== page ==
Leading the Way
The IMSR® uses standard-assay low-enriched uranium (less than 5 percent 235U) fuel, the only nuclear fuel commercially available today. This is a critically important commercial feature and distinguishing attribute of the IMSR® in the advanced reactor sector today.
The company is on track to commission with its first customer the first commercial IMSR® power plants in the 2020s. It is now one important step closer. In November 2017, Terrestrial Energy completed the first engineering program for the IMSR® design and the first step of the Canadian regulatory phase — Phase I of CNSC’s Vendor Design Review. This is a first for an advanced reactor. In addition, IMSR® power plant site selection work is underway in Canada and the United States.
Growing worldwide demand for a clean, reliable, cost-competitive energy source will drive demand for IMSR® power plants, and Terrestrial Energy is seeking to deploy hundreds deploy hundreds of IMSR® reactors over the next two decades. Furthermore, government policies that support emission-free power generation and industrial heat production can sharply accelerate deployment. In these scenarios, the only technology that meets policy and market needs of the day and can be scaled rapidly is nuclear energy, as was demonstrated in the 1970s.
Building on Proven Technology
The IMSR® is a truly innovative reactor design that uses proven and demonstrated reactor technology. It is a liquid-fueled reactor, a type of Molten Salt Reactor (MSR), and it embodies MSR technology pioneered at the Oak Ridge National Laboratory (ORNL) in Tennessee, U.S.A.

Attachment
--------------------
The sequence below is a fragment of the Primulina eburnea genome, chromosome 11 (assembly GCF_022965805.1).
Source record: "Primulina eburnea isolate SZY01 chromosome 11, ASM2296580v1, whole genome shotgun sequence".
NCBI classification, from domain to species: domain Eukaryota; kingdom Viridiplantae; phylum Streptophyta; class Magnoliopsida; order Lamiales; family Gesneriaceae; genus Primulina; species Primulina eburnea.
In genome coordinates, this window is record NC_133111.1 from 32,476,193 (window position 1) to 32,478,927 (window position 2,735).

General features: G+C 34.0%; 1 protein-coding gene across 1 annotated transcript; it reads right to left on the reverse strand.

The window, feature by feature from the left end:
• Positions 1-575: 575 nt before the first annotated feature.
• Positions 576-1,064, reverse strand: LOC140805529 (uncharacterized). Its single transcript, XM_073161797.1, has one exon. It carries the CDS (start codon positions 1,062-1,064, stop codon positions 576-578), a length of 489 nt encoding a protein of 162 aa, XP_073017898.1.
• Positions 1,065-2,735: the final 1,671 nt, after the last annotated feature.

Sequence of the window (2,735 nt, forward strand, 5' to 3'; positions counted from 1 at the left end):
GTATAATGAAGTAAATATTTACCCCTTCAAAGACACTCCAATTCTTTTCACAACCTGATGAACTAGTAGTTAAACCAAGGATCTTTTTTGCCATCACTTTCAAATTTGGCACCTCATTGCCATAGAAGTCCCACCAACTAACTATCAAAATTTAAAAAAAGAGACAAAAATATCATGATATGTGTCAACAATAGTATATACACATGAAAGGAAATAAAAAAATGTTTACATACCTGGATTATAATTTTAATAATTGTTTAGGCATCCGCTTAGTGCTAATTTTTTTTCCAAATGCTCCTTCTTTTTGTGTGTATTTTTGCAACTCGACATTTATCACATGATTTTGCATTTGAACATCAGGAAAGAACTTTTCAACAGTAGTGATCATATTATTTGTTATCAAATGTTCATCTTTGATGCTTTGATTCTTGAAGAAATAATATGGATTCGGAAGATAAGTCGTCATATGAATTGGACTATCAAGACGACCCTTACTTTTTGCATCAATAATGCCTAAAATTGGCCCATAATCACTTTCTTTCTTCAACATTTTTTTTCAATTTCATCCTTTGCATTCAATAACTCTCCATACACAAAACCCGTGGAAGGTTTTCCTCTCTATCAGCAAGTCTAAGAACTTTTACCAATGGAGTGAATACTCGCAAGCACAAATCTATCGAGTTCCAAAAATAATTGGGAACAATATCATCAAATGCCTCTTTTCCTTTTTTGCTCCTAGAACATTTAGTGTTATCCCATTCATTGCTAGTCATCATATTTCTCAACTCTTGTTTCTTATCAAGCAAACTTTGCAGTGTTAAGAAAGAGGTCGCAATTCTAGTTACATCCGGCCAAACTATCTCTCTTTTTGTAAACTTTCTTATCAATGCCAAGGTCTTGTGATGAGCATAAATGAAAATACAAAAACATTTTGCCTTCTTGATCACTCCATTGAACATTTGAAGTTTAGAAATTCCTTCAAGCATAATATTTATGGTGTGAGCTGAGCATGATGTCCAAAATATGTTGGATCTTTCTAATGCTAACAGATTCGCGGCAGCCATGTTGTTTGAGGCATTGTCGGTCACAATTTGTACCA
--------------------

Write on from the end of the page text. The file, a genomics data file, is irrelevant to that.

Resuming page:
Oak Ridge has developed MSR technology over many decades, building and demonstrating two experimental MSRs: first the Aircraft Reactor Experiment (ARE) and next the Molten-Salt Reactor Experiment (MSRE). Based on the successes of these operating reactor experiments, ORNL commenced a commercial power plant program for MSR technology, which led to the Denatured Molten Salt Reactor (DMSR) in the early 1980s. Terrestrial Energy’s IMSR® is most similar to the DMSR.
MSR technology has yet to be deployed commercially. Conventional reactors, which have military origins and used the solid fuel method, gained an early and dominant market position, and these types of reactors adequately met market needs for many decades. However, in recent years, conventional reactors have struggled to remain commercially and socially viable in an evolving global energy marketplace where energy technology innovations in other sectors have successfully driven down the cost of energy.